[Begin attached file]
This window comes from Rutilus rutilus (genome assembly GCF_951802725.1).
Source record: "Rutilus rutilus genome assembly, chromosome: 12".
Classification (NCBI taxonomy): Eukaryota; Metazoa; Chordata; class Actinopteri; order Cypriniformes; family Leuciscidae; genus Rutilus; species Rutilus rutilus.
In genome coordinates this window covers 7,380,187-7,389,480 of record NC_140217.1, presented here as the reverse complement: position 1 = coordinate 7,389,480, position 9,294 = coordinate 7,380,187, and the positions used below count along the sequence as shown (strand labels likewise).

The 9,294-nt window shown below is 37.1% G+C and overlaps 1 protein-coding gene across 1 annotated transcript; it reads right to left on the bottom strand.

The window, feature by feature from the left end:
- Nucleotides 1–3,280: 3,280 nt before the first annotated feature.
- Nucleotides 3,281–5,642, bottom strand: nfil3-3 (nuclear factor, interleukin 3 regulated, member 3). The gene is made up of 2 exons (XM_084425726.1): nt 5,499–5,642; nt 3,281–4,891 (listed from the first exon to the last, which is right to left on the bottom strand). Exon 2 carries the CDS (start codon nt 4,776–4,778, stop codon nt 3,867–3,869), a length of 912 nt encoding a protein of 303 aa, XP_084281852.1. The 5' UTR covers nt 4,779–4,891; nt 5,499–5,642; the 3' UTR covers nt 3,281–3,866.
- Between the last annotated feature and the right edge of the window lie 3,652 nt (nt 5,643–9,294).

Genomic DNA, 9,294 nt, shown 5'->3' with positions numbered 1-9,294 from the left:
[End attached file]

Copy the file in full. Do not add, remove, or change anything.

This window comes from Rutilus rutilus (genome assembly GCF_951802725.1).
Source record: "Rutilus rutilus genome assembly, chromosome: 12".
Classification (NCBI taxonomy): Eukaryota; Metazoa; Chordata; class Actinopteri; order Cypriniformes; family Leuciscidae; genus Rutilus; species Rutilus rutilus.
In genome coordinates this window covers 7,380,187-7,389,480 of record NC_140217.1, presented here as the reverse complement: position 1 = coordinate 7,389,480, position 9,294 = coordinate 7,380,187, and the positions used below count along the sequence as shown (strand labels likewise).

The 9,294-nt window shown below is 37.1% G+C and overlaps 1 protein-coding gene across 1 annotated transcript; it reads right to left on the bottom strand.

The window, feature by feature from the left end:
- Nucleotides 1–3,280: 3,280 nt before the first annotated feature.
- Nucleotides 3,281–5,642, bottom strand: nfil3-3 (nuclear factor, interleukin 3 regulated, member 3). The gene is made up of 2 exons (XM_084425726.1): nt 5,499–5,642; nt 3,281–4,891 (listed from the first exon to the last, which is right to left on the bottom strand). Exon 2 carries the CDS (start codon nt 4,776–4,778, stop codon nt 3,867–3,869), a length of 912 nt encoding a protein of 303 aa, XP_084281852.1. The 5' UTR covers nt 4,779–4,891; nt 5,499–5,642; the 3' UTR covers nt 3,281–3,866.
- Between the last annotated feature and the right edge of the window lie 3,652 nt (nt 5,643–9,294).

Genomic DNA, 9,294 nt, shown 5'->3' with positions numbered 1-9,294 from the left: